‘Look good, feel good’, that’s the old saying. In the twenty-first century, image seems to be everything. But there are times where this goes too far.
I’m sure that looking good is what the majority of people would like, not only to feel confident about themselves but to impress and feel good around other people. In this modern age, girls, for example, can earn lots of money taking selfies on social media platforms such as Twitter and Instagram. Good for them: they’re earning money from something they enjoy and that’s great. But this over-emphasis of what people look like goes far too far in my opinion.
There seem to be awards ceremonies for everything these days, amd the media coverage of these awards focuses on how people look, particularly women. Instead of focusing the coverage on what awards have been won, and the quality of the television programmes and films being created, the coverage needlessly focuses on what people are wearing. Women constantly get asked on the red carpet, ‘What dress are you wearing?’. And most of the time it’s one of the first questions they are asked. The comedian Sarah Millican presented an award at the BAFTAs in 2013, and all the media coverage the next day focused on what Millican was wearing, as she was analysed in the newspapers and in her own words, ‘pulled apart on Lorraine’.
How ridiculous is this? Who cares what people are wearing or how they look? Can’t the media focus on the awards themselves, rather than a piece of clothing? In response to this, Millican now wears the same dress for every awards bash she attends.
Sadly, this doesn’t just apply to award ceremonies. The covers of glossy magazines are full of celebrities with handbags and accessories costing many thousands of pounds. Constantly bombarding this image makes some people believe this is how you should look. It isn’t. This so-called ‘Kim Kardashian lifestyle’ isn’t for everyone, and it’s unrealistic to expect everyone to have this life of ‘luxury’. What about people who don’t have the confidence to face the public and just want the comfort of living what most of us would regard as a ‘normal’ life?
This is where our Skin Camouflage Service comes in. Some of our clients are not confident about how they look and can have trouble facing the world. Even just getting on the train or going to the shops can be traumatic for some people. I attended a skin camouflage clinic recently and seeing the smiles on people’s faces is genuinely heart-warming. Knowing these products can have an uplifting effect on people and give confidence and belief to so many is an awesome feeling. It makes such a difference to not only themselves, but their friends and family around them. For many, they feel they can face the world without anything stopping them. If you don’t look like a model or if you don’t have the latest Michael Kors handbag it doesn’t matter and it isn’t going to change your life. But camouflaging a skin condition can be that life-changer.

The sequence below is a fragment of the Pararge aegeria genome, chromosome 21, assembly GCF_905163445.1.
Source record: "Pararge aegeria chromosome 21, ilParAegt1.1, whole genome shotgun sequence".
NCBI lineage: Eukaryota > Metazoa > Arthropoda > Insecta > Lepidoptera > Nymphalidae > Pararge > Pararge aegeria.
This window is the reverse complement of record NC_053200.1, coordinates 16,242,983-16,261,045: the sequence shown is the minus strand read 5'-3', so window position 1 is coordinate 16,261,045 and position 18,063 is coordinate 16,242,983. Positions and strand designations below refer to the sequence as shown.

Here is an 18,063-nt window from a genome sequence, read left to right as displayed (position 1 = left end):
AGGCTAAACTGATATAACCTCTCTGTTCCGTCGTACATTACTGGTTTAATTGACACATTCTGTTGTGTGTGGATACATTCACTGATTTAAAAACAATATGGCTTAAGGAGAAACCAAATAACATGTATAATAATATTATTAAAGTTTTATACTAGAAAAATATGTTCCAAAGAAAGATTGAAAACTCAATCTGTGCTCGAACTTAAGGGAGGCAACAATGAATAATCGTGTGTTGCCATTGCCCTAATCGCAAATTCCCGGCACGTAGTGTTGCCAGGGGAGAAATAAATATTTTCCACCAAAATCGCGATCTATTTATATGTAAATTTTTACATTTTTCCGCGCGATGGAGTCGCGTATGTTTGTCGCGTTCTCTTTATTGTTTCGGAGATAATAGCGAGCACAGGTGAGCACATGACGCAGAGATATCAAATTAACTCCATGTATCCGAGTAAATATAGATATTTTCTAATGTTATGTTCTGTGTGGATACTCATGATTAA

This obsession with looking good isn’t healthy and the problem doesn’t seem to be slowing down. Recently, TV presenter Caroline Flack was ridiculed on social media for her appearance on the X Factor. Unsurprisingly, she responded to the cruel remarks. This just sums up what is wrong with some public attitudes and the negative side of social media, which is so often a force for good in the world. It’s bullying, plain and simple. And just because it isn’t said to the person’s face doesn’t make it any better. It’s no wonder that people suffer emotionally when they are targeted for their appearance. If you look different or have a condition that affects your appearance it doesn’t make you any less of a person, it shouldn’t make an impact whatsoever, and while the team at Changing Faces does amazing work, it’s clear there is much more work to be done.
Look good, feel good. Nothing wrong with that, but taking it too far isn’t the way forward.
- Read Sarah Millican’s feature in Standard Issue about how she faced her fears
- Read James Partridge’s speech on why it’s better to spend more on doing good than looking good
Bill West is a Skin Camouflage Administrator at Changing Faces
Viewpoint represents the author’s views, and not necessarily the views of Changing Faces.